The GSMA is predicting that Low Power Wide Area (LPWA) connections are set to exceed 2G, 3G and 4G. According to new analysis by Machina Research, LPWA will become the leading technology for Internet of Things (IoT) connectivity with 1.4 billion connections by 2022.
These figures underscore how the industry has aligned behind standardised, complementary LPWA technologies such as NB-IoT and LTE-M, accelerating the development of the market, the GSMA says.
This leaves out the existing unlicensed LPWA technologies such as Sigfox, LoRa, Ingenu and Weightless, which are being deployed already in some cases. 3GPP specifications for NB-Iot and LTE-M, which enable 4G (and 2G) spectrum to be efficiently used for narrowband IoT applications, were only completed last year.
The GSMA’s Mobile IoT Initiative, which promotes adoption of LPWA technologies, is currently backed by 67 global mobile operators, device makers, chipset, module and infrastructure companies worldwide.
“In the space of nine short months, the GSMA’s Mobile IoT Initiative has established market standards for LPWA that will play a fundamental role in the growth, development and adoption of the technology,” said Alex Sinclair, chief technology officer, GSMA.
“There are already several mobile operators around the world running mobile IoT pilots, and this year, we’ll see commercial launches across a range of sectors, providing complete IoT connectivity and delivering service to billions of new devices.”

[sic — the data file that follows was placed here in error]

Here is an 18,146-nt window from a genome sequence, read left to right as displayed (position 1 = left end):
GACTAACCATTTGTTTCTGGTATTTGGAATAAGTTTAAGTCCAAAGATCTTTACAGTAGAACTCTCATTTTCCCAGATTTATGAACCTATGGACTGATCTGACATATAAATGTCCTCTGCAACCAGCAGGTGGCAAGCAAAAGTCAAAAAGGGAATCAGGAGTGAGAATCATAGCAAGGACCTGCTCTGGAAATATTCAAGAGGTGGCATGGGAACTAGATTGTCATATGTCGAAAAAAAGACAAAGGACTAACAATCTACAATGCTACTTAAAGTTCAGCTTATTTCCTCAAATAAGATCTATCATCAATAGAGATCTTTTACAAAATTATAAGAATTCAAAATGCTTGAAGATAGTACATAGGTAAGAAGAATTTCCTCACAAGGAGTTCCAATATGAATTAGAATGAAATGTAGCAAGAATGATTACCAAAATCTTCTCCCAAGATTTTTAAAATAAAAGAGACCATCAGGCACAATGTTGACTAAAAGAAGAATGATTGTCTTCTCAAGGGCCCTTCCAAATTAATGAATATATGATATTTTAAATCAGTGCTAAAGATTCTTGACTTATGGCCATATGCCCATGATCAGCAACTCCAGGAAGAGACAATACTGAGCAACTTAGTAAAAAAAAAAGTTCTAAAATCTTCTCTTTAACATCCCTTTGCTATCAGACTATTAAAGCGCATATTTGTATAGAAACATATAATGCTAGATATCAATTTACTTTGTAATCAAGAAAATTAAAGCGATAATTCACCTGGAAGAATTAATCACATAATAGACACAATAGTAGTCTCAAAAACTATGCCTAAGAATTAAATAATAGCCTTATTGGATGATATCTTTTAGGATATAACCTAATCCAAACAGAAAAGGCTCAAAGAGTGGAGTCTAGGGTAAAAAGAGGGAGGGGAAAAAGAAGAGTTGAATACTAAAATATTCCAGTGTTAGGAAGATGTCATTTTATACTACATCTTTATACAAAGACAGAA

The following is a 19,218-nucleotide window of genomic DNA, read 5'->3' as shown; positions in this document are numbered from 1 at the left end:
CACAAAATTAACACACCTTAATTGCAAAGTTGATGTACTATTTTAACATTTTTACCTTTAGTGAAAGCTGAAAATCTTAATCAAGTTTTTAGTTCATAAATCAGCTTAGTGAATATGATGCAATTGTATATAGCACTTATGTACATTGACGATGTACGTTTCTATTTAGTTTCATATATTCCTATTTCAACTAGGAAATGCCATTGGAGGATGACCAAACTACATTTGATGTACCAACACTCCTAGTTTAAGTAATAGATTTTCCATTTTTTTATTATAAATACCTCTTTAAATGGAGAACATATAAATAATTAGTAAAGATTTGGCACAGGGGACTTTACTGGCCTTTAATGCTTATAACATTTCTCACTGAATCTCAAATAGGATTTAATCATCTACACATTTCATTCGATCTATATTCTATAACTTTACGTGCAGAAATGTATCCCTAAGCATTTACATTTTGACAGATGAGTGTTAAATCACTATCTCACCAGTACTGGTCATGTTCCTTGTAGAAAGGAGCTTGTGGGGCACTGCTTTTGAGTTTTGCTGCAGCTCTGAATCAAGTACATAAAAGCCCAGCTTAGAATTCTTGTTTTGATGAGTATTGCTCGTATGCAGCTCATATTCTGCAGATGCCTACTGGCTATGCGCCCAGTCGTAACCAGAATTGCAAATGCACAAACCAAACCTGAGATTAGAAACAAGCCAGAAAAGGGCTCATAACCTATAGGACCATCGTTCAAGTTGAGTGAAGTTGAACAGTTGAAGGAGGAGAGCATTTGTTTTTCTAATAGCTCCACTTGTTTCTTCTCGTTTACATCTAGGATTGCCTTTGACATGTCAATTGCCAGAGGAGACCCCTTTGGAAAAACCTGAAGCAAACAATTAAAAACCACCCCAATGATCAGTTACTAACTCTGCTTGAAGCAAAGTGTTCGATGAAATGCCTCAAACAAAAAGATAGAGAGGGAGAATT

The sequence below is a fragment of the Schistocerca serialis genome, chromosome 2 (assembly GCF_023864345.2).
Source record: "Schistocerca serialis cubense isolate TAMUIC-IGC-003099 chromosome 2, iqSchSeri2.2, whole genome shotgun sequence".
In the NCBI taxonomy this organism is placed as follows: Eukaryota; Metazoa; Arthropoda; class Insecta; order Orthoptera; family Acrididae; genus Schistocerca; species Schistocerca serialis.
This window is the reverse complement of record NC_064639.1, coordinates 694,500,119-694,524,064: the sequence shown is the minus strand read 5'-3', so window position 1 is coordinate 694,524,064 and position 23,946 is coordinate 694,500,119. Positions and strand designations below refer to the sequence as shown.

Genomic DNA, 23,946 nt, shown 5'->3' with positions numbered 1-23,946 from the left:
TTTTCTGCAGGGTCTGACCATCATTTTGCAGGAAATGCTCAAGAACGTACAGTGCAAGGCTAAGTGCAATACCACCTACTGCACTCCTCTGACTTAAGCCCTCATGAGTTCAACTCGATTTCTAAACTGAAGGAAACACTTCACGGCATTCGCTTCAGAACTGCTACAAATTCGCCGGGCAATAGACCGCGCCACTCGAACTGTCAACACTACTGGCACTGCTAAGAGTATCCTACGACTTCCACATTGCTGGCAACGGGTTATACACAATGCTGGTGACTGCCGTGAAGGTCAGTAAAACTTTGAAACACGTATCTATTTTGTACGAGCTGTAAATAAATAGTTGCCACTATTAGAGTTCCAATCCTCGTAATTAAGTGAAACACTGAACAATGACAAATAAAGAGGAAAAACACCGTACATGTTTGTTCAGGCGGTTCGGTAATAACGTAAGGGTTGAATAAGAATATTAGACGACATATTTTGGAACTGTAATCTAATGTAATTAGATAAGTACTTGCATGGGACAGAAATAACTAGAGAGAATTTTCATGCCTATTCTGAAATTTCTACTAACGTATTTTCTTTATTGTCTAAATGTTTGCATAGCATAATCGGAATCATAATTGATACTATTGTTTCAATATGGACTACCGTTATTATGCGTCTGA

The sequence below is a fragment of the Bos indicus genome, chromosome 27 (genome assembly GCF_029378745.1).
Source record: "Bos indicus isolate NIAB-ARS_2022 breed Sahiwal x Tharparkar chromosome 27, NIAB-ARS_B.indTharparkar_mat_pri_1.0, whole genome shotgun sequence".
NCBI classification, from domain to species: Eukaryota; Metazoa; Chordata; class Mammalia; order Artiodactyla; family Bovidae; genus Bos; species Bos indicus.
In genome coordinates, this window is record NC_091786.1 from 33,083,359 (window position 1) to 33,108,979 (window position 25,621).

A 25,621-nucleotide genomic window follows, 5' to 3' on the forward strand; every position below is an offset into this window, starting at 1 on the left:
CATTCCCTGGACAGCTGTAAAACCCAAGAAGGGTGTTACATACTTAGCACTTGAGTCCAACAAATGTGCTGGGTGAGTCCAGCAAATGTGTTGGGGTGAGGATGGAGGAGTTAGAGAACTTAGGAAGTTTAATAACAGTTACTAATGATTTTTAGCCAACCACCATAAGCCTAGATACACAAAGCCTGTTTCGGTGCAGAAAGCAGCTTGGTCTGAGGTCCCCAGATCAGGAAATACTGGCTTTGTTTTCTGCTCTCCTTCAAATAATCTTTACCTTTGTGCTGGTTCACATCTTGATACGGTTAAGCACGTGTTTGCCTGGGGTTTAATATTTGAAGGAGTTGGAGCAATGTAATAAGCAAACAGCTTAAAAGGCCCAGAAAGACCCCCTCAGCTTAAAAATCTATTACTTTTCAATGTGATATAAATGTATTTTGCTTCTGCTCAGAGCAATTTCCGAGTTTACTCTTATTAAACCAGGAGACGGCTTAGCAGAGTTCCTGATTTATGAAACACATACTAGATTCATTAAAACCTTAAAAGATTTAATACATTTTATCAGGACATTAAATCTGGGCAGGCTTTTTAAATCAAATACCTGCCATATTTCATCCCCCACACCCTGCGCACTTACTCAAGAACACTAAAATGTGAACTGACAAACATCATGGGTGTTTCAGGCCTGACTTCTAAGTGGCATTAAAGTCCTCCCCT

LPWA networks are an emerging, high-growth area of the IoT, designed to support M2M applications that have low data rates, require long battery lives and operate unattended for long periods of time, often in remote locations.
They will be used for a wide variety of applications such as industrial asset tracking, safety monitoring, water and gas metering, smart grids, city parking, vending machines and city lighting.
“It is clear that LPWA technologies will revolutionise the Internet of Things, combining the ability to provide out-of-the-box connectivity with extremely long battery life. These qualities make LPWA technologies a perfect match for many IoT applications.
“The widespread availability of LPWA will catalyse the whole IoT ecosystem, supporting new use cases, enabling the increased sophistication and reach of many existing use cases, and accelerating adoption overall,” said Jim Morrish, founder and chief research officer of Machina Research.
Licensed LPWA networks complement and extend conventional wide area networks, allowing operators to optimise their existing high-quality mobile network infrastructure through an upgrade which makes use of 2G and 4G cellular technologies, as well as local area networks such as Wi-Fi, Bluetooth and Zigbee.
These licensed standards allow operators to optimise their existing mobile network infrastructure through an upgrade to LTE-M for LTE networks, while NB-IoT can use both 2G and 4G spectrum. They are designed to cover all use cases, ensuring customer choice and helping the IoT market to flourish.
The GSMA Mobile IoT initiative is currently supporting the industry in multiple global pilots, with full commercial solutions expected in market later this year.